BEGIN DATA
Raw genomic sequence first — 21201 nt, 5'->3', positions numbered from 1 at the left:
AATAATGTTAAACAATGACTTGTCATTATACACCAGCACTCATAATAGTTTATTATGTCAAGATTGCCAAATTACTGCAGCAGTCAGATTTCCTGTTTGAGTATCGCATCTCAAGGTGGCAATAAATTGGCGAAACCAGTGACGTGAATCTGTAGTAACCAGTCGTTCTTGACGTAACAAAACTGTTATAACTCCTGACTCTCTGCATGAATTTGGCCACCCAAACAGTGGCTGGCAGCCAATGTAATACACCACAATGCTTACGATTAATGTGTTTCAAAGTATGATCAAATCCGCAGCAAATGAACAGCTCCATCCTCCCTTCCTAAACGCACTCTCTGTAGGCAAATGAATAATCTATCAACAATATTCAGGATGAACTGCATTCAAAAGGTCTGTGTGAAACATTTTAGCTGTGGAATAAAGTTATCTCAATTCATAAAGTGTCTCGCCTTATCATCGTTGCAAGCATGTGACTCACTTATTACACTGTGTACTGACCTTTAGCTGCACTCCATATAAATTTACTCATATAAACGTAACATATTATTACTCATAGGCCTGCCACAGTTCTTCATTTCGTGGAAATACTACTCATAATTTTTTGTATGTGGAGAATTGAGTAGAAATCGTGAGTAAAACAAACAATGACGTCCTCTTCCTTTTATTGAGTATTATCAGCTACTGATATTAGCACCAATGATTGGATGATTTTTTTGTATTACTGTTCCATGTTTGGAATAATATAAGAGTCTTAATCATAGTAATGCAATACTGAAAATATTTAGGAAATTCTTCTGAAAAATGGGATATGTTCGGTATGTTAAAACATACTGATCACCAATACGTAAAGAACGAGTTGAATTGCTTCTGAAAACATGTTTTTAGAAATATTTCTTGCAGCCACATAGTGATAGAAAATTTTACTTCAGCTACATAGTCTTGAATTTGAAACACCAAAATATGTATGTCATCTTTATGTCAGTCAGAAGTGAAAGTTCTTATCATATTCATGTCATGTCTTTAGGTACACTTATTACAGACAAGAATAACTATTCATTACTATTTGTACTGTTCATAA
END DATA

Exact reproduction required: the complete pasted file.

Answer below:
Raw genomic sequence first — 21201 nt, 5'->3', positions numbered from 1 at the left:
AATAATGTTAAACAATGACTTGTCATTATACACCAGCACTCATAATAGTTTATTATGTCAAGATTGCCAAATTACTGCAGCAGTCAGATTTCCTGTTTGAGTATCGCATCTCAAGGTGGCAATAAATTGGCGAAACCAGTGACGTGAATCTGTAGTAACCAGTCGTTCTTGACGTAACAAAACTGTTATAACTCCTGACTCTCTGCATGAATTTGGCCACCCAAACAGTGGCTGGCAGCCAATGTAATACACCACAATGCTTACGATTAATGTGTTTCAAAGTATGATCAAATCCGCAGCAAATGAACAGCTCCATCCTCCCTTCCTAAACGCACTCTCTGTAGGCAAATGAATAATCTATCAACAATATTCAGGATGAACTGCATTCAAAAGGTCTGTGTGAAACATTTTAGCTGTGGAATAAAGTTATCTCAATTCATAAAGTGTCTCGCCTTATCATCGTTGCAAGCATGTGACTCACTTATTACACTGTGTACTGACCTTTAGCTGCACTCCATATAAATTTACTCATATAAACGTAACATATTATTACTCATAGGCCTGCCACAGTTCTTCATTTCGTGGAAATACTACTCATAATTTTTTGTATGTGGAGAATTGAGTAGAAATCGTGAGTAAAACAAACAATGACGTCCTCTTCCTTTTATTGAGTATTATCAGCTACTGATATTAGCACCAATGATTGGATGATTTTTTTGTATTACTGTTCCATGTTTGGAATAATATAAGAGTCTTAATCATAGTAATGCAATACTGAAAATATTTAGGAAATTCTTCTGAAAAATGGGATATGTTCGGTATGTTAAAACATACTGATCACCAATACGTAAAGAACGAGTTGAATTGCTTCTGAAAACATGTTTTTAGAAATATTTCTTGCAGCCACATAGTGATAGAAAATTTTACTTCAGCTACATAGTCTTGAATTTGAAACACCAAAATATGTATGTCATCTTTATGTCAGTCAGAAGTGAAAGTTCTTATCATATTCATGTCATGTCTTTAGGTACACTTATTACAGACAAGAATAACTATTCATTACTATTTGTACTGTTCATAA